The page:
How ice is manufactured, stored and used is another issue that should be part of a processor’s water management program. There is a sense that plant workers and their managers believe that frozen water cannot be a source of contamination. In many operations, especially in the seafood industry, water for chilling foods or blending is produced in large icemakers that deposit the ice in bins. Workers often “wade into” ice bins with shovels to fill bins with ice for production use. This is not a good practice since that ice may be used to chill foods.
The icemakers themselves also need to be cleaned and sanitized on a regular schedule. Processors with ice making capacity should sanitize their units on a weekly basis. They should also establish a regular maintenance program for the water filters. A sticker or tag should be placed on the filter that can be easily seen that indicates when the filter was serviced and when it is due to be serviced again. Records of filter maintenance and icemaker cleaning and sanitizing should be maintained in the plant to document that the work has been done. To further assure the quality of ice used in production, processors are now treating water used for ice making with ozone. This helps assure that the ice is of good microbiological quality and can even help control the microbial load on certain products.
All food processors should test water in the plant from different outlets at least once each year—and preferably more often. Operators should collect water samples from the farthest faucet from the line in the facility and preferably from the cold side. This should be done even if water is obtained from a city water system. The water quality as it leaves a treatment plant and its condition when it gets to your plant may vary. This is especially true in cities where pipelines are old. If the water pipes are iron, it is quite easy to pick up that metal from the lines. High iron water, whether from old pipes or a natural source, is quite easy to detect. All one needs do is look for iron stains wherever there are leaks or drips.
Along these lines, processors should always request that the city provide them with water test results. These results are those obtained at the water treatment facilities. Having city water records does not preclude the processor from testing water from their own operations, however.
If water from multiple sources is being used (wells, city or wherever), be sure that samples from each source are tested. Both microbiological and chemical parameters should be tested. And keep in mind, that these analyses may be used to do more than just assure safety of your food and ingredients. Knowing the chemistry of the water coming into the plant will help in other areas. Microbial analyses should include total counts and coliforms. If there are concerns that the water may have been contaminated with runoff from fields or elsewhere, you may want to look for pathogens or parasites. Chemical tests should include pH, water hardness, heavy metals, pesticides, iron and nitrates. Water samples for complete chemical analyses should collected at least once a year and submitted to a recognized water testing laboratory.
Testing the microbiological quality of the water should be done more frequently. Be sure to establish documented programs for water sampling. These should include how to sample, how often to sample and where to sample. These procedures should also include what tests should be done and the methods for doing the work. If third parties are to be used for sampling and/or testing, be sure that the follow your procedures. Maintain all your records and testing procedures in a separate file or binder so that test results may be quickly and easily accessed.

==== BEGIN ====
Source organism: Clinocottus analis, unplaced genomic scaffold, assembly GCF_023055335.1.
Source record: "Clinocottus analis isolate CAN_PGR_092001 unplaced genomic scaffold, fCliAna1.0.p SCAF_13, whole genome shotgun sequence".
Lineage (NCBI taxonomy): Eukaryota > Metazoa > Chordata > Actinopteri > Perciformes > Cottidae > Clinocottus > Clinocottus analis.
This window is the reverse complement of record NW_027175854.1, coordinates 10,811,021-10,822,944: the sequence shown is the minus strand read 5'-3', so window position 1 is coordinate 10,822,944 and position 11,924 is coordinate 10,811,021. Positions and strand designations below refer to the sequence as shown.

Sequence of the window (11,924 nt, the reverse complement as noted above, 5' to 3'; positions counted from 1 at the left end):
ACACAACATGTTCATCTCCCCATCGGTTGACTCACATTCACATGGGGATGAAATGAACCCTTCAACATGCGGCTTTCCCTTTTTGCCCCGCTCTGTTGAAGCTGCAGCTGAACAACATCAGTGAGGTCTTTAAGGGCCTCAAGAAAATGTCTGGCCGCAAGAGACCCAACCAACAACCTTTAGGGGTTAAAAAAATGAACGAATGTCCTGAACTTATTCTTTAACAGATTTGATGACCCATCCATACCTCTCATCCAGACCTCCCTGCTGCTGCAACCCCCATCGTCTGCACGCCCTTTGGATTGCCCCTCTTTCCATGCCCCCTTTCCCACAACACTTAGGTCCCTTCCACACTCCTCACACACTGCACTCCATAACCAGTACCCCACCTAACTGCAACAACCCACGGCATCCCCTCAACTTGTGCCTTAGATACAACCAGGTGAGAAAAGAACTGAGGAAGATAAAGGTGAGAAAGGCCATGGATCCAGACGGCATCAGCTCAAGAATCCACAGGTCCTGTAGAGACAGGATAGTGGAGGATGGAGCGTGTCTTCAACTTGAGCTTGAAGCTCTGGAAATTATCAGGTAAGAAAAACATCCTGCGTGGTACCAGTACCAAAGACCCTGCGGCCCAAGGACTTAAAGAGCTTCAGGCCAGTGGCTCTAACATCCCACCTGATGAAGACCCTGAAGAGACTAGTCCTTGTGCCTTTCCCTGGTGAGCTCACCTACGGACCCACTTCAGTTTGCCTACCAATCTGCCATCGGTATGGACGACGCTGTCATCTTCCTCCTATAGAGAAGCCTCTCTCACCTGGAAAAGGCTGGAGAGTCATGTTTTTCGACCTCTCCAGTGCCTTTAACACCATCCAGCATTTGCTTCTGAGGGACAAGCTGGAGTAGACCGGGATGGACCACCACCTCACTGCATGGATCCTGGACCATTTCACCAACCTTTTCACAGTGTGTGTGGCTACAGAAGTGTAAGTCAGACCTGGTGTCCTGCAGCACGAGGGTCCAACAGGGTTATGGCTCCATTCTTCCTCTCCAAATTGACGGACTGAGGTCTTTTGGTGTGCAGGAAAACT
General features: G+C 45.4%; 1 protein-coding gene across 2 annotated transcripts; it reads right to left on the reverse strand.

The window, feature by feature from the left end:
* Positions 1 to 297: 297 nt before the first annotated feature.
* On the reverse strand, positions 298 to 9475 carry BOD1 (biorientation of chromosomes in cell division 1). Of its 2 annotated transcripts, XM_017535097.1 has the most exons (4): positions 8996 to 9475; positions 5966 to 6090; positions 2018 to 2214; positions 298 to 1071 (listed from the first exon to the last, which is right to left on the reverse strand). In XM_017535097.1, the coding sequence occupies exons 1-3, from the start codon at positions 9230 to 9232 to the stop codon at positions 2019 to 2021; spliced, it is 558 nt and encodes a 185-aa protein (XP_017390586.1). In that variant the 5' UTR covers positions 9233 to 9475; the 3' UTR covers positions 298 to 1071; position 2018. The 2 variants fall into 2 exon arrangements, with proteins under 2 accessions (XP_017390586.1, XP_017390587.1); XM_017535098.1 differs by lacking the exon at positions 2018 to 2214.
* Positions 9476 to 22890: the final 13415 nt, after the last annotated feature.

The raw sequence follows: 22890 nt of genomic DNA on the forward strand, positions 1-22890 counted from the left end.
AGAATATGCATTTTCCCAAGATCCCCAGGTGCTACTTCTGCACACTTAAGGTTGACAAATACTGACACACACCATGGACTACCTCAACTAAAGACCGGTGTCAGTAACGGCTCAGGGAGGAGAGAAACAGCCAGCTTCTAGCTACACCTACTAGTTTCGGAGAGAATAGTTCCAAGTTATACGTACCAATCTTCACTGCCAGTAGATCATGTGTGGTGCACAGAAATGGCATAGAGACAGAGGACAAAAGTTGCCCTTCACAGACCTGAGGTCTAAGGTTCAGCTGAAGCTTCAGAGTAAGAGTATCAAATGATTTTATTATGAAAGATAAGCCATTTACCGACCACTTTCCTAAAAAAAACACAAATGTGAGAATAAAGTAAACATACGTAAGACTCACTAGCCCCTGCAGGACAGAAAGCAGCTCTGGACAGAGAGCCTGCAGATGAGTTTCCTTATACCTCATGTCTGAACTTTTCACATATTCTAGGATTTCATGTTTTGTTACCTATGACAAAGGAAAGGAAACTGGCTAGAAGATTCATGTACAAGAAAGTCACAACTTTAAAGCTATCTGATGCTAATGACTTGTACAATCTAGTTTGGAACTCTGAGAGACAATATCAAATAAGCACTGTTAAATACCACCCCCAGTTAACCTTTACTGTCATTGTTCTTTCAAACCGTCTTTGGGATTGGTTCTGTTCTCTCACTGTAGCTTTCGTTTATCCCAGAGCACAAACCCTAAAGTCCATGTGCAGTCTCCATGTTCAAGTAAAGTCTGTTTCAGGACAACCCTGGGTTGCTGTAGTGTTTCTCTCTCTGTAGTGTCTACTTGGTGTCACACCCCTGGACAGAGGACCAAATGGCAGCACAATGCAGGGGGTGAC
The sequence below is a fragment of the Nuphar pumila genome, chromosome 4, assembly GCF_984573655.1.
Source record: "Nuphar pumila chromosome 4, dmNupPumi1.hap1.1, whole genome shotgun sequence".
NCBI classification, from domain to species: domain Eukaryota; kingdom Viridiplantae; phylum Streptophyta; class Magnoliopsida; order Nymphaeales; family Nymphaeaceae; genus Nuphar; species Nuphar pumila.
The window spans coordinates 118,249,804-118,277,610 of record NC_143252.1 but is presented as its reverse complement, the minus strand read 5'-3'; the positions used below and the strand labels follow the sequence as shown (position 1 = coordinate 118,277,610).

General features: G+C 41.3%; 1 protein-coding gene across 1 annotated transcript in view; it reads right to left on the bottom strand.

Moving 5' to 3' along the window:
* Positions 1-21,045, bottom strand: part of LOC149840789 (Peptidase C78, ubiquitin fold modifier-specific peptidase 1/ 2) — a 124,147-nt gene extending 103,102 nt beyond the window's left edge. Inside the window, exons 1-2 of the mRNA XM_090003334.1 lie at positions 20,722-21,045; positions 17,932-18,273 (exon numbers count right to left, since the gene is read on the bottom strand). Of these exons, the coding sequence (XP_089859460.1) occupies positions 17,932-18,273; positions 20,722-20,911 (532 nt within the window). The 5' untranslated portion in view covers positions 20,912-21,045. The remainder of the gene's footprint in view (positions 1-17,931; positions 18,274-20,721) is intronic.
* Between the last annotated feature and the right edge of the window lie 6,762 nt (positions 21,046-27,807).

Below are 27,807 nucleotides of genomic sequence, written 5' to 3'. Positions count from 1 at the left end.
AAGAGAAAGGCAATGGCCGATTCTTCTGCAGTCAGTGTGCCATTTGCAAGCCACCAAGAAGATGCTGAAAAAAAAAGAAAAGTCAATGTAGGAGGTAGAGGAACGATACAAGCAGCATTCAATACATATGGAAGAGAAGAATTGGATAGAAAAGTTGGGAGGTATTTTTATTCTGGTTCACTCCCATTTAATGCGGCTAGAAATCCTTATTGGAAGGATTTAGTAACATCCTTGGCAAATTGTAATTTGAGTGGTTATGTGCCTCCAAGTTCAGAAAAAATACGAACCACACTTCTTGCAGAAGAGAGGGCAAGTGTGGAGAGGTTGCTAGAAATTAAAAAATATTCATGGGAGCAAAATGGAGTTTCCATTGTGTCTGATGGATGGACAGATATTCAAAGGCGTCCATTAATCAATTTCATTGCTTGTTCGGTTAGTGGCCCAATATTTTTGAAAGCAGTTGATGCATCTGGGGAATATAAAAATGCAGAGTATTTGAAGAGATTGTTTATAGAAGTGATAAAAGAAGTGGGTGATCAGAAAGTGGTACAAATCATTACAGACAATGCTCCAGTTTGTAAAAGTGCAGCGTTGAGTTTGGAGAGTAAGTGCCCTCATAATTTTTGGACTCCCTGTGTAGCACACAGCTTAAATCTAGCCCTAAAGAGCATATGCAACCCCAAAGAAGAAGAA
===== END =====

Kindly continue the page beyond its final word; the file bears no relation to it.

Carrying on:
Installing sample ports on water lines is a good idea, provided they are installed properly. Don’t leave a large deadleg. It is also a good idea to allow the sample port to “run” for a short period to flush the port. If water samples are being collected for microbiological testing and the water is chlorinated, be sure that the sampling program includes a step to neutralize any residual chlorine.
There are processors who have built additional safety into their systems by treating all waters entering the plant with chemicals or by UV light systems. Whether the added costs are worthwhile, only time will tell, but no effort to assure safety should be criticized.
This article was first published in Food Safety Magazine, and is reproduced with permission:
About the Author
Richard F. Stier is a consulting food scientist with international experience in food safety (HACCP), food plant sanitation, quality systems, process optimization, GMP compliance and food microbiology. He has worked with a wide range of processing systems and products, including canning, freezing, dehydration, deep-fat frying, aseptic systems, and seafood processing. Rick served as Director of Quality Assurance for Dole Packaged Foods North American operations. In this capacity, he was responsible for building programs targeted at ensuring the quality of Dole value-added products packed in the U.S. While working on a USAID funded project in Egypt, programs and technical assistance provided by Rick’s technical services group resulted in more than 80 firms enhancing quality, safety and/or sanitation programs, which directly resulted in improved exports and an overall greater awareness of the importance of these three areas in international trade. He is a member of the Institute of Food Technologists and an editorial advisor to Food Safety Magazine. He can be reached at firstname.lastname@example.org.